The month of September is a very colourful and cheerful time in México. This is the time we, Mexicans, celebrate our nation, its history, and legacy – and very importantly its colours. It is a time when everyone around the country is in party mode and Mexicans around the world display proudly their love for their country.
During this time, the streets of México dress up in red, white, and green – the colours of our national flag. The houses, cars, motorcycles, bicycles, and even pets proudly display the Mexican flag and its colours. Government buildings and national monuments are also dressed up in the colours of our nation. There are no limits on how Mexicans show their patriotism during September.
But not only the cities of México get all festive for the occasion. Menus at restaurants, ‘fondas’, and even street carts offer special festive dishes. From the traditional enchiladas, chilaquiles, and tacos dorados covered in red, white, and green salsas to the impressive ‘chiles en nogada’ – stuffed chillies covered in a walnut cream and garnished with pomegranate seeds – everything reminds you of this important time in México.
16th of September, Independence Day
On the 16th of September, we celebrate our independence, or at least that is the official public holiday. The actual festivities take place the night before at 11 pm when the ‘Independence Outcry’ is performed in the main squares and plazas around the country packed with people whilst the rest will watch with family and friends gathered around the TV.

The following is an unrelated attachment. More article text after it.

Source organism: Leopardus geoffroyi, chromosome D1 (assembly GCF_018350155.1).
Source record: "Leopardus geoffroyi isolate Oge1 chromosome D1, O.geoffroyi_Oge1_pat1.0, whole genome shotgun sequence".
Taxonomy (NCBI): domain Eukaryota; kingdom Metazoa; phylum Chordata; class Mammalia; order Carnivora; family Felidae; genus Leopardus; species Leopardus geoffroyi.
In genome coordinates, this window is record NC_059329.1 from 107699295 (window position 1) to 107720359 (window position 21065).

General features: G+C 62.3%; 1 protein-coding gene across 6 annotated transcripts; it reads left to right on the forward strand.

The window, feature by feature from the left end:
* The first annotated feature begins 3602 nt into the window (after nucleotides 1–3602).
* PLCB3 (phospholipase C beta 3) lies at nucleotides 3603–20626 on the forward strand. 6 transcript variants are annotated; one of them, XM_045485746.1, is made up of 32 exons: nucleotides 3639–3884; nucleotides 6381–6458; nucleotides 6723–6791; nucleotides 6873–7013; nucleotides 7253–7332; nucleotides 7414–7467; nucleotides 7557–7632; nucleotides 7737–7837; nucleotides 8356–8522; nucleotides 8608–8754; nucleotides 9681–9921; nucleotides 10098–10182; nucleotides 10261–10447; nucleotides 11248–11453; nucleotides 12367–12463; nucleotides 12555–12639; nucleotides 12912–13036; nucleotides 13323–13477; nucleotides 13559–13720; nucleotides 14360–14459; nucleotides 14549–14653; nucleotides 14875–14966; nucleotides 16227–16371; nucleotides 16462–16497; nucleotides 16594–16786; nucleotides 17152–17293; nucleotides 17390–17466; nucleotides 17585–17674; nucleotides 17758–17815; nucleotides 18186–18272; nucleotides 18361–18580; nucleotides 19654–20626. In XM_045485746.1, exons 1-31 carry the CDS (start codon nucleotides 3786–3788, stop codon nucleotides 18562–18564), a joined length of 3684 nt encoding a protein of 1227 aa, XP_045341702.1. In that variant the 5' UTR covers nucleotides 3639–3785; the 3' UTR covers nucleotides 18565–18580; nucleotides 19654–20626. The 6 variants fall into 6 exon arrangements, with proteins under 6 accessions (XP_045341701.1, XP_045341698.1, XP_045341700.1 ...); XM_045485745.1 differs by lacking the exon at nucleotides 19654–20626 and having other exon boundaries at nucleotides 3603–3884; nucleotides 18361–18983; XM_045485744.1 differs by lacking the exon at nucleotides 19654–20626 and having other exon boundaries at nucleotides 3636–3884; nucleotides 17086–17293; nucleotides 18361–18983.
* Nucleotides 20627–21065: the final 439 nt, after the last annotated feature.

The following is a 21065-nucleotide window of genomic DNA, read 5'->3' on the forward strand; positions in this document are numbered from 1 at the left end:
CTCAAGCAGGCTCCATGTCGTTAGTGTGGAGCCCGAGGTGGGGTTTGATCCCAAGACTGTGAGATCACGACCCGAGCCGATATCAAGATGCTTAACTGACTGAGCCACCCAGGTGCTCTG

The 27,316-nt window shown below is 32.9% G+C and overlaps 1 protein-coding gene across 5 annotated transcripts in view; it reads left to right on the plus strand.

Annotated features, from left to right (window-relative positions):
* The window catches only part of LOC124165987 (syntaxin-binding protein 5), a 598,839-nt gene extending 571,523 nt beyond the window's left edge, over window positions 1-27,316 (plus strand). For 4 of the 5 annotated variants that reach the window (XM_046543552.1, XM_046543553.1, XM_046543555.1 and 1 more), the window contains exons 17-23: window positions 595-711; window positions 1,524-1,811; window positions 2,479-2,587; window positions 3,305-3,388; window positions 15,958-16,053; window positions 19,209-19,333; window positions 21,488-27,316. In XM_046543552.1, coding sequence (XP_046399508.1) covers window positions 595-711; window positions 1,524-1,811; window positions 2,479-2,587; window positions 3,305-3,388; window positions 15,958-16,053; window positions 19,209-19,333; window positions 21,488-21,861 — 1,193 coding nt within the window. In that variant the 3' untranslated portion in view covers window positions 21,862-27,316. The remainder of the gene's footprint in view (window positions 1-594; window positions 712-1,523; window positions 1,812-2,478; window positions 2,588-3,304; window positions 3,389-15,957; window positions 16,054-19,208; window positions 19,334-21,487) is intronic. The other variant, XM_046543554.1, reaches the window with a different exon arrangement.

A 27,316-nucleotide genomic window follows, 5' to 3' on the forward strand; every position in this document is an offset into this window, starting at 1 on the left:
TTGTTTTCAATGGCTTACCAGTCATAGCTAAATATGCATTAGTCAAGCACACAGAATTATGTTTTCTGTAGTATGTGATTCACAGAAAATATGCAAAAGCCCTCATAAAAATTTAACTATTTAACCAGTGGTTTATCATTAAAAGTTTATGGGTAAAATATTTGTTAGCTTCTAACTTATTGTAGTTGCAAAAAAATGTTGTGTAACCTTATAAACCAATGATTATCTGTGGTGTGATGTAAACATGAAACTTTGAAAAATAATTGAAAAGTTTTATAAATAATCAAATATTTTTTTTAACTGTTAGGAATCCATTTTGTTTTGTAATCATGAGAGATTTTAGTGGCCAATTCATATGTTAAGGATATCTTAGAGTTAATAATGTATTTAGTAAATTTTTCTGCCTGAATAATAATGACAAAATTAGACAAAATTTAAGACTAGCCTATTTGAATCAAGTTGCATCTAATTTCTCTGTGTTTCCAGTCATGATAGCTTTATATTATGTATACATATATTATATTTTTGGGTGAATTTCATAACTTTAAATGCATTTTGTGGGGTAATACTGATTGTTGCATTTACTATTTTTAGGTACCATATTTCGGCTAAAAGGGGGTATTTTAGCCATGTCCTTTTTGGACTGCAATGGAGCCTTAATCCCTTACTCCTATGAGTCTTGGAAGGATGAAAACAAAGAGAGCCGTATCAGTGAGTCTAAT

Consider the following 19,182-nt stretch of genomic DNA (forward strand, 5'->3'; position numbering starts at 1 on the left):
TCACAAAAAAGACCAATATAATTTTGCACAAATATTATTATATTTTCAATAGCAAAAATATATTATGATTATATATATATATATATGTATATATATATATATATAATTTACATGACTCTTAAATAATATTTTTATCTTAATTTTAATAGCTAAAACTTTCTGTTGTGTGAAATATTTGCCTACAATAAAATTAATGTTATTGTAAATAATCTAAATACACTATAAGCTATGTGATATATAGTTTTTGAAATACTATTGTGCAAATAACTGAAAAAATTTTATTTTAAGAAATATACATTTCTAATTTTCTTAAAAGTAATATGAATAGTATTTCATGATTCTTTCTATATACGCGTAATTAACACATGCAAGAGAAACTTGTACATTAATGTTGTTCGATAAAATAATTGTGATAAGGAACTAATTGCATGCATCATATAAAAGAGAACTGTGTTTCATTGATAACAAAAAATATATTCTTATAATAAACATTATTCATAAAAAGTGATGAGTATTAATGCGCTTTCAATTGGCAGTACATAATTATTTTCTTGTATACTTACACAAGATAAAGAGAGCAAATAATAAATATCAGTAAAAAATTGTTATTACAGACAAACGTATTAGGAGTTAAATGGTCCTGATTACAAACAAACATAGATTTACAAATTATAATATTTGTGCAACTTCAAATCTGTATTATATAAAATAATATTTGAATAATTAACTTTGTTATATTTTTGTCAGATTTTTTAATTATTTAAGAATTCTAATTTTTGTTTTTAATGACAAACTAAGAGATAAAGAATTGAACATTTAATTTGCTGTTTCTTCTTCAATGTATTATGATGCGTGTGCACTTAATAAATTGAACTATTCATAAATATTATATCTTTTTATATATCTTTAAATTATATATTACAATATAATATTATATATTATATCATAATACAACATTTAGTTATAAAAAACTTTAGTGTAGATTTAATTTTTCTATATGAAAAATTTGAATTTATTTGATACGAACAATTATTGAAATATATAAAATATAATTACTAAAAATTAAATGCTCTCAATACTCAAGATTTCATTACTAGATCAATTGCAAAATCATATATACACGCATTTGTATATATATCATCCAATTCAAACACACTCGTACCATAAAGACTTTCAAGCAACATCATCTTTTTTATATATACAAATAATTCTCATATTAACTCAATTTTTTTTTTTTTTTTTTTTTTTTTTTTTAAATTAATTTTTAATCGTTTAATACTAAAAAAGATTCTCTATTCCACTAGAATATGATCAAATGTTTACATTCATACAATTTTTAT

At 11 pm, the outcry – ‘el grito’ – ¡Viva México! will be heard around the country and repeated three times, just after the national heroes are remembered and cheered by the crowds. ‘El grito’ will be followed by celebrations on the streets with fireworks, dances, and tequila!
My family celebrates at home and, I remember that my sisters and I had friends over too. My mum prepares pozole for everyone and after that, we will all head out to play with fireworks. Oh, I miss México. I remember, there was always someone getting burnt with the sparkles, mines, cakes, or rockets … to name a few of the fireworks available.
In my opinion, this is a day when all Mexicans come together despite their background, social status, religion, and political differences. We all look at each other as Mexicans, and you see smiles all over the place. It is amazing what patriotism can do for the society for one day, plus all the build-up throughout the month.
In my opinion, Independence Day is by far the largest, longest, and most anticipated celebration in México. Nowadays not even religious ceremonies come close in numbers and duration.
Despite all the controversies around the celebration and what actually occurred on that day back in 1810, we can all agree that as a result of the armed movement – which started in 1808 and concluded in 1821 – México was born as an independent country. In fact, it wasn’t but after the end of the independence that the name México was used to refer to the territory stretching from California all the way to central America – the Mexican Empire was called. It wouldn’t be until the end of the Mexican Revolution, a hundred years later, that finally the name México will be used officially to refer to the actual territory – after the independence of Guatemala and Texas, and loss of territory in the north to the USA. But that is a different story…